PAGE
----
LITTLE FALLS, NJ - Bob Dombrowski has been a very busy man this spring. The lifelong Township resident spends most of his time volunteering at the St. Agnes Food Pantry to try to help those in need. Lately it's become non-stop since the COVID-19 pandemic hit.

Dombrowski has always had a passion for helping others and for as long as he can remember has been involved with some kind of charitable organization. He attributes that to having gone through his share of hardships throughout his life.

"Losing my father at a young age, my mother's dementia, and all the flood emergencies that have occurred here in town just made me know what it's like to need help," he said.

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After graduating from Passaic Valley High School in 1979, he went to work for an assortment of jobs, including the food industry, working as a driver, and becoming a counselor for recovering substance abuse addicts. He found that helping others was the most rewarding occupation out of all things he's done. 

"My father died suddenly from a heart attack when I was in third grade, and my mother had to work several jobs to support my brother, my sister and I," he recalled. "We struggled and it was very difficult, so I have a keen understanding of what it's like. This is why I've made it point to always give to many organizations, like the Red Cross and Salvation Army. They were always helpful to us while I was growing up and especially after all the numerous floods we dealt with. We weren't able to afford flood insurance because the deductible was very high as our house was located in the Singac section of town, so we'd get hit pretty hard."

Dombrowski experienced other hard times in his life as a recovering alcoholic, which he says he's grateful for the help he received from Straight and Narrow, Inc., based in Paterson. 

"I'm 17 years sober this year. I received a lot of help from them and graduated from the program in 2003," he added.

He eventually became a counselor and began to help young people overcome their addiction. 

"It takes a lot of work but it's what you make of it. If you don't put anything in it, you're not going to get anything out of it," he explained.

Additionally, he's volunteered at the Boys & Girls Club in Lodi and Eva's Kitchen in Paterson.

Dombrowski eventually had to care for his mother who suffered from Alzheimer's disease. When she died in 2016, he ultimately sold the family home and now rents in town. As a longtime member of Our Lady of the Holy Angels Catholic Church, he frequently donates his time assisting the food pantry, including the St. Agnes Food Pantry.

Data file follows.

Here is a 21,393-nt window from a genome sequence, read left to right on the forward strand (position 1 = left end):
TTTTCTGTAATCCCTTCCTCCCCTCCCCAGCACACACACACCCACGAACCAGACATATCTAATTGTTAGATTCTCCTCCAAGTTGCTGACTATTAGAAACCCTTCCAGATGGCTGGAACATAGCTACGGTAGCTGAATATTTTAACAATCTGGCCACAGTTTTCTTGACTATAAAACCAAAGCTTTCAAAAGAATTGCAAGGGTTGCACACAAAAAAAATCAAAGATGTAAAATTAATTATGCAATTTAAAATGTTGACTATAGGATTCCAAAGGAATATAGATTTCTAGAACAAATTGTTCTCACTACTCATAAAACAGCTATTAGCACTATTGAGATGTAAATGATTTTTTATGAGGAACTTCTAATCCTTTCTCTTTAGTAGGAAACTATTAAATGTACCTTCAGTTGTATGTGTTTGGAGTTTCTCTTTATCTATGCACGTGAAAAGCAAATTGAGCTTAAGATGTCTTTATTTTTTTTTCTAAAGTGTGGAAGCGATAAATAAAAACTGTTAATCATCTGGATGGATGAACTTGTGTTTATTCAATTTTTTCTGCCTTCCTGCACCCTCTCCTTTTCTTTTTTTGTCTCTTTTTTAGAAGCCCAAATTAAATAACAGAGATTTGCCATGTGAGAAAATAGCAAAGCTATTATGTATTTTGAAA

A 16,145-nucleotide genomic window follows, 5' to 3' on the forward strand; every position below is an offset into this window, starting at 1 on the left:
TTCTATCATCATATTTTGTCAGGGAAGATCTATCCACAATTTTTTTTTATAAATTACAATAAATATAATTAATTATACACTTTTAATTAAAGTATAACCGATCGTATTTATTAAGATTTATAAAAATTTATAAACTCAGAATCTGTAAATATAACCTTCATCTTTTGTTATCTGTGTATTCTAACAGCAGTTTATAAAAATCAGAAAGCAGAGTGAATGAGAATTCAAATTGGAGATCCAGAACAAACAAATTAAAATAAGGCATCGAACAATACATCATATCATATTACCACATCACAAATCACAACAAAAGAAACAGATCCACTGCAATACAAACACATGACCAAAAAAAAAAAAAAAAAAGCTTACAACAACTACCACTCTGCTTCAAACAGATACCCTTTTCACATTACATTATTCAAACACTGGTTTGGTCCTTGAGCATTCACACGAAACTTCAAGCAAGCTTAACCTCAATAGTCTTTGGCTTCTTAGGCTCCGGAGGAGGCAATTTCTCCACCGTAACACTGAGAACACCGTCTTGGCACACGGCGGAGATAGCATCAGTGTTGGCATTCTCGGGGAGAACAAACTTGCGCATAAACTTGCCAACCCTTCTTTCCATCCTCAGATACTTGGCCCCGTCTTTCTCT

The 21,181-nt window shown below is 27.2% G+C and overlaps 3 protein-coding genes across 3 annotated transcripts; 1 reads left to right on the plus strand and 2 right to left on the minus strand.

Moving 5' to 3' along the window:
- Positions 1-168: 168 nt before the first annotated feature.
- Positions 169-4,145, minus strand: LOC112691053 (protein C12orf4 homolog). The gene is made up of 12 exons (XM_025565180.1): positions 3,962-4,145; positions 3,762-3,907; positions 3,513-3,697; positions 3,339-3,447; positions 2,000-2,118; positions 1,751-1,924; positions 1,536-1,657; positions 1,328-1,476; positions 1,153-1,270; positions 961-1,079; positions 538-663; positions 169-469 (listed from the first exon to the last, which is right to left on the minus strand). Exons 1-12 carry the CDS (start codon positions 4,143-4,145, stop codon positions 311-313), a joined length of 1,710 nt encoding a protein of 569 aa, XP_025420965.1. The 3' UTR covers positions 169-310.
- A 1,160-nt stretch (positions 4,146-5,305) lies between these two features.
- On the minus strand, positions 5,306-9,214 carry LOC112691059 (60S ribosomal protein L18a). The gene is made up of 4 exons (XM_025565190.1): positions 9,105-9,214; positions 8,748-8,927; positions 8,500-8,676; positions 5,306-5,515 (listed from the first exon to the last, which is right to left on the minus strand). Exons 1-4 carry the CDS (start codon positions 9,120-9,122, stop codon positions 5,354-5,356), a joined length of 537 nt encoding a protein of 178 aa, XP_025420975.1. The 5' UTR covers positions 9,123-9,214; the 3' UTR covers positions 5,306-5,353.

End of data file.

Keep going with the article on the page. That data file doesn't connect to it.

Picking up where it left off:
During the recent months of the pandemic, he and Pat Keating coordinated the efforts of making sure many families have had enough food items delivered to their vehicles or their residences.

"I remember I was in that position with my family growing up and trying to make ends meet," he said. "I recall once when we couldn't find a turkey and the local pantry came and brought a turkey dinner to us just in time for Thanksgiving. It meant so much and I'll never forget it. These memories are what propels me to want to help others and assist with the local pantries."

He added that many people, especially seniors, couldn't venture out during the recent quarantine and needed somehow to have food delivered to them, which is when he stepped up.

Making food runs to ShopRite of Little Falls in order to purchase groceries from donated funds has been a weekly ritual, especially with the extended hours of the pantry, which now runs every Saturday from 7:30 to 10:30 a.m. Besides distributing groceries to those who come by to pick up items from the pantry, he also makes deliveries to residences.

He acknowledged many ShopRite of Little Falls staff workers for their assistance during the crisis.

"Rich Greco, general manager, has been great along with many other staffers, " he added. "We're able to get these food items and deliver them to those who need them. We usually have 150 grocery bags ready at the pantry each and every week. My worst fear is running out of food, even for just one person. It would ruin my whole process for the following week."

Dombrowski also said it shouldn't have to take a tragedy or pandemic to motivate those to donate or volunteer.

"I see it happen during the holidays where there is a lot of giving for the season, but once January kicks in, it slows down," he further added. "It's my pet peeve." 

Taking extra trips to organizations like the Community FoodBank of New Jersey in Hillside, a community-based food rescue program, has also been on his schedule lately.

"I'm very persistent with making sure we'll have a bounty of food items to stock our pantry, and they've been absolutely fantastic," he noted."I also want to thank Little Falls Mayor James Damiano, Woodland Park Mayor Keith Kazmark and Rep. Mikie Sherrill from the 11th Congressional District in New Jersey, who have been very supportive through the years of our local pantries.

"I really love trying to make a difference in people's lives," Dombrowski added.